The first thing you should know about Nicky Drayden’s wildly imagined debut is that it’s really, really fun. You’ll bounce from tormented more-than-besties Muzi and Elkin’s first sexual experience (under the influence of a hallucinogen that unlocks their inner dolphin and crab selves, obvs) to a demigoddess moonlighting as a nail tech who plans to destroy the human race to a robot uprising to a young lady who is More Than She Seems to a global superstar and impossible diva whose friendly neighborhood drug dealer is the only person who knows her Dark Secret to an aspiring government official with a very overbearing mother and a secret life as a charismatic transgender pop star. And that’s just the first few chapters.
Spinning between the perspectives of multiple main characters, the seemingly divergent storylines of The Prey of Gods soon begin to intersect in—spoiler alert—unexpected and often delightful ways.
Set in the just-slightly-future South African city of Port Elizabeth, The Prey of Gods is about—well, okay, it’s hard to explain exactly. An evil and ancient demigoddess is really tired of doing rich ladies’ nails for a living so decides to arrange a catastrophic event that will restore her ancient powers! A new drug allows users to access their inner animal selves (and dormant psychic powers)! A lot of different people don’t know it yet but the fate of the world rests on their shoulders! Muzi is totally head over heels for Elkin and terrified to tell him and thanks to the aforementioned hallucinogen has realized he has the power to control people’s minds! Also there are a whole bunch of murders, a genetically engineered dik-dik plague, about fourteen different simultaneous conspiracies, Xhosa folklore, tragic sacrifices, an epic street battle, and lots of dirty jokes.
But the novel is much more than just a series of madcap events; in between demigoddess/manicurist Sydney’s periodic snacks on any person unfortunate enough to cross her and Muzi and Elkin’s witty banter, Drayden tucks in ongoing themes of family—birth and chosen—memory, heritage, and loss. Muzi struggles with his grandfather, Papa Fuzz, whose commitment to his Xhosa heritage strikes Muzi as old-fashioned, and who Muzi is certain won’t exactly be overjoyed at the news his favorite grandson is gay. Politician-slash-transgender lounge singer Stoker is trying—and failing—to reconcile the secret life she’s desperate to live with the ambitions of her family. The robots are learning that an insurrectionist uprising is a lot harder than it looks. Magic is complicated in Drayden’s world, and although the magic-has-a-terrible-price trope can often wear thin in other novels, here she uses it to explore her characters’ often-painful pasts and complex bonds with one another in ways that feel entirely new. Even Sydney, as hilariously (and sometimes frighteningly) terrible as she is, serves as a framework on which Drayden builds many-layered lessons about what exactly it means to be human. For all its wild subplots and deeper messages, the novel never collapses into (unintentional) camp or heavy-handedness, but underneath the propulsive action is a fleshed-out cast of living, breathing characters whose journeys are as vivid as their costumes.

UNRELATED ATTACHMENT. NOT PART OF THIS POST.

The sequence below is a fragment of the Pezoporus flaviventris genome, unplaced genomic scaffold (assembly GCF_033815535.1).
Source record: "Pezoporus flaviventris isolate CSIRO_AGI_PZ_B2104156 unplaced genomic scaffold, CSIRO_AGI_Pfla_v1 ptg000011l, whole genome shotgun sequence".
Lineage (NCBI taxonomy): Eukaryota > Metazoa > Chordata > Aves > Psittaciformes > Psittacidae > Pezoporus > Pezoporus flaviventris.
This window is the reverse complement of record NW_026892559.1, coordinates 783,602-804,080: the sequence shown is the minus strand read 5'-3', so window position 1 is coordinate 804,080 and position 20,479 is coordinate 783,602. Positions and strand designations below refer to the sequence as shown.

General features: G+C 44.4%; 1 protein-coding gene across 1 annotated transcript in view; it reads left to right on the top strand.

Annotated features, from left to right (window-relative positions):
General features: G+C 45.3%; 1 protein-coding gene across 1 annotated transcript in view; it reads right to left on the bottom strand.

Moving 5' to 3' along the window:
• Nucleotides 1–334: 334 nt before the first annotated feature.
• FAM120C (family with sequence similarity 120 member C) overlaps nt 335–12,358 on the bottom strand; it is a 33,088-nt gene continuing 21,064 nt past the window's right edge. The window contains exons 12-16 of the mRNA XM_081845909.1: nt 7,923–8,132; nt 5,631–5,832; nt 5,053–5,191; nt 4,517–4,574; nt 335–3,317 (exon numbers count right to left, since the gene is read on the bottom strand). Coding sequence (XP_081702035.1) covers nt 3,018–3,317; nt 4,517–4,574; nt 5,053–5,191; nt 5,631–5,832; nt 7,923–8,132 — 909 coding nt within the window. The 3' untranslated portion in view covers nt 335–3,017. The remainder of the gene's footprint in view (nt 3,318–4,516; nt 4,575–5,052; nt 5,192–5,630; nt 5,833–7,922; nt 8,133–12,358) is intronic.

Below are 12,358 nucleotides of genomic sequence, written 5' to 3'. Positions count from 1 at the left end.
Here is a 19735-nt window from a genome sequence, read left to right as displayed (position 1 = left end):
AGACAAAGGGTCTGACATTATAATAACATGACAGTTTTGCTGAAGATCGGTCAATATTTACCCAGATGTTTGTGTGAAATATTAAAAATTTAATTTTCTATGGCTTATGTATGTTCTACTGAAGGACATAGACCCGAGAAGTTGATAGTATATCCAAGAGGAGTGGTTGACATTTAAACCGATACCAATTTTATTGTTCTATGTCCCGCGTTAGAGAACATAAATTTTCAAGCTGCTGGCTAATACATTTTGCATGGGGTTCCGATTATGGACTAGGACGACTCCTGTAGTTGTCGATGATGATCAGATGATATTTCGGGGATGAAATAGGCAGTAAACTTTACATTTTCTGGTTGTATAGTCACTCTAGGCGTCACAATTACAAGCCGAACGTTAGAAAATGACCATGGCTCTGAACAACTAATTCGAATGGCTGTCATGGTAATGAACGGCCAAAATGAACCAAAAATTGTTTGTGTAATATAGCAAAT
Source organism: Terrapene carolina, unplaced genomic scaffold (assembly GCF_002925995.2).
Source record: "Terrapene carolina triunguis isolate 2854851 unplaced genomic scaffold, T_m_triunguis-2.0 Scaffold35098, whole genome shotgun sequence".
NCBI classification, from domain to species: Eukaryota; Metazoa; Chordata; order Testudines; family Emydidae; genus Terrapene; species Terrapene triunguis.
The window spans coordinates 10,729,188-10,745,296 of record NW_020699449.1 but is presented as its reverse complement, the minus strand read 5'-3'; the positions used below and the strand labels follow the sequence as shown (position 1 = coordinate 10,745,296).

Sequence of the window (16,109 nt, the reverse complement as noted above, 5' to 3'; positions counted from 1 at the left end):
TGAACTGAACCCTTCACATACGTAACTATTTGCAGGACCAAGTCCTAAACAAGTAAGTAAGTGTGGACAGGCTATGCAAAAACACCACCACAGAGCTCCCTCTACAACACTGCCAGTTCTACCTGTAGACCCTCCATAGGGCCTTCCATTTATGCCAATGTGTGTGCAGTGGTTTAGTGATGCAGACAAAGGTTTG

The skill with which Drayden pulls off her fully realized world, bananas plot, and multivocal narrative is so impressive it’s hard to believe this is a debut novel. And on top of her nearly supernatural ability to juggle something like thirty-seven balls at once, she’s also an inventive and delightful stylist with an eye for the novel metaphor and snappy turn of phrase. She can build a fleshed-out character in a handful of paragraphs, make you (well, sometimes) root for a demonic ancient evil who eats people in order to fit into her party dress (it’s complicated), and move you even as you can’t stop laughing. Though she’s pulling from sources as diverse as folkloric origin stories and Terry Pratchett, she balances the disparate elements of her story beautifully. And while there are moments in the story that, shall we say, defy plausibility, by the time she wraps up her own magic show you won’t care. The Prey of Gods is a remarkable debut; I can’t wait to see what Drayden does next.
The Prey of Gods is available now from Harper Voyager.
Read an excerpt from the novel here on Tor.com.
Sarah McCarry is the author of three novels: All Our Pretty Songs, a Tiptree Award honoree; the Norton award-nominated Dirty Wings; and the Lambda award-nominated About A Girl.